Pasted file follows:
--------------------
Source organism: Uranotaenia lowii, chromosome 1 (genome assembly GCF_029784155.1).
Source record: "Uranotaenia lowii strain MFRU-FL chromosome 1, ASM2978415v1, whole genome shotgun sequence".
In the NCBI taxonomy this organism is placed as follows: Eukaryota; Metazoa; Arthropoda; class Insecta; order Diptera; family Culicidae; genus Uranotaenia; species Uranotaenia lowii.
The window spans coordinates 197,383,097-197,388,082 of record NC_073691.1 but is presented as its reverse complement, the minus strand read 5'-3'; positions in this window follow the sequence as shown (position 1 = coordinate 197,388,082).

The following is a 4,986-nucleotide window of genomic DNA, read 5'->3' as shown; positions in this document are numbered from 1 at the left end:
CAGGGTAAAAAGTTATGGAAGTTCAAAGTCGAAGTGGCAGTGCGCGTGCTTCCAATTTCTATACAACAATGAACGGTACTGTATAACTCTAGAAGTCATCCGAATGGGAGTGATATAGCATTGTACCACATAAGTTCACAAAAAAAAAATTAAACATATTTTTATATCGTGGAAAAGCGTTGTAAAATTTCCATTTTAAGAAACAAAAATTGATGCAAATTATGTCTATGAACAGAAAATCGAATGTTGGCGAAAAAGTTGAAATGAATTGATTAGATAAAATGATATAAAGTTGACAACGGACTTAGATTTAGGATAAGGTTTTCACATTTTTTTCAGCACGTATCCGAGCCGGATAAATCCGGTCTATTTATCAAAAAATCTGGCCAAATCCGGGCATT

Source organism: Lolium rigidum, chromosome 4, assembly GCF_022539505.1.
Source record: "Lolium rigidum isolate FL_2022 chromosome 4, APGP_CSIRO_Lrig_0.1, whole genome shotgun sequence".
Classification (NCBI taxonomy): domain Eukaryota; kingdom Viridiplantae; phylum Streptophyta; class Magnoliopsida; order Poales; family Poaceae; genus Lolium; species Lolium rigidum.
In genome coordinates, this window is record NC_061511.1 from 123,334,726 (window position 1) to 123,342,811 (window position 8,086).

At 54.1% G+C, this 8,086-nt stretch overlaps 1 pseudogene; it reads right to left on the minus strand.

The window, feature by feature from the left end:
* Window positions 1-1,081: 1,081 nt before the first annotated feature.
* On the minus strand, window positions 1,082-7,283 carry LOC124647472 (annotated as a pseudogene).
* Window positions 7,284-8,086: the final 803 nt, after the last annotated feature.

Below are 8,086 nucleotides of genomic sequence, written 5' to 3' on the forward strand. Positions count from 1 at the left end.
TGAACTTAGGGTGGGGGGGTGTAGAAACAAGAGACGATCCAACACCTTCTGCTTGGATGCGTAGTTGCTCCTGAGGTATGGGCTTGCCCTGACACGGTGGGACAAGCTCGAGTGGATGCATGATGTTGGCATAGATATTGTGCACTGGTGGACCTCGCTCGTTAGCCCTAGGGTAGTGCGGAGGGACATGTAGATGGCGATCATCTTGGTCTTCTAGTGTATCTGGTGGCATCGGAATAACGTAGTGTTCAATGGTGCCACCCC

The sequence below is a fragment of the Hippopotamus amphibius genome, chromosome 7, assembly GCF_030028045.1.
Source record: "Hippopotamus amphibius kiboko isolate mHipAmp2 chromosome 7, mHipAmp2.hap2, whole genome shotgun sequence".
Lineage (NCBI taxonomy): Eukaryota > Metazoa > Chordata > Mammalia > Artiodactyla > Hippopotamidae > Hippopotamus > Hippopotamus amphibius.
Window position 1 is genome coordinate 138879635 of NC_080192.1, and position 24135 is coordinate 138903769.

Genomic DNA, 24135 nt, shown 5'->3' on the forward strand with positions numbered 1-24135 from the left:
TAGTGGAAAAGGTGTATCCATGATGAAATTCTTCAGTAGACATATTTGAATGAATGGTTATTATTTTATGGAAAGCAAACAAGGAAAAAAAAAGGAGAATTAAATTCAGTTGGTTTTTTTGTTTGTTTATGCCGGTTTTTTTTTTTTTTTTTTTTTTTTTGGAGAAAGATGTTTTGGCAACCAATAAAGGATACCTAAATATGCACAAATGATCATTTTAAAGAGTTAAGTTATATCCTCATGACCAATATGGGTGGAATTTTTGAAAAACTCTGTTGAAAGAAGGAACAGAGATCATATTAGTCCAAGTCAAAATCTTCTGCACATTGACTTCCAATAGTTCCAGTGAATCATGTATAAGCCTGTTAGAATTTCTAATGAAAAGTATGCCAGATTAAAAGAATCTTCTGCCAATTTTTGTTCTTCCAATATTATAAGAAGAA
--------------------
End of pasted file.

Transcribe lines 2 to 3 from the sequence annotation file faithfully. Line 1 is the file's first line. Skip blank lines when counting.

Source record: "Uranotaenia lowii strain MFRU-FL chromosome 1, ASM2978415v1, whole genome shotgun sequence".
In the NCBI taxonomy this organism is placed as follows: Eukaryota; Metazoa; Arthropoda; class Insecta; order Diptera; family Culicidae; genus Uranotaenia; species Uranotaenia lowii.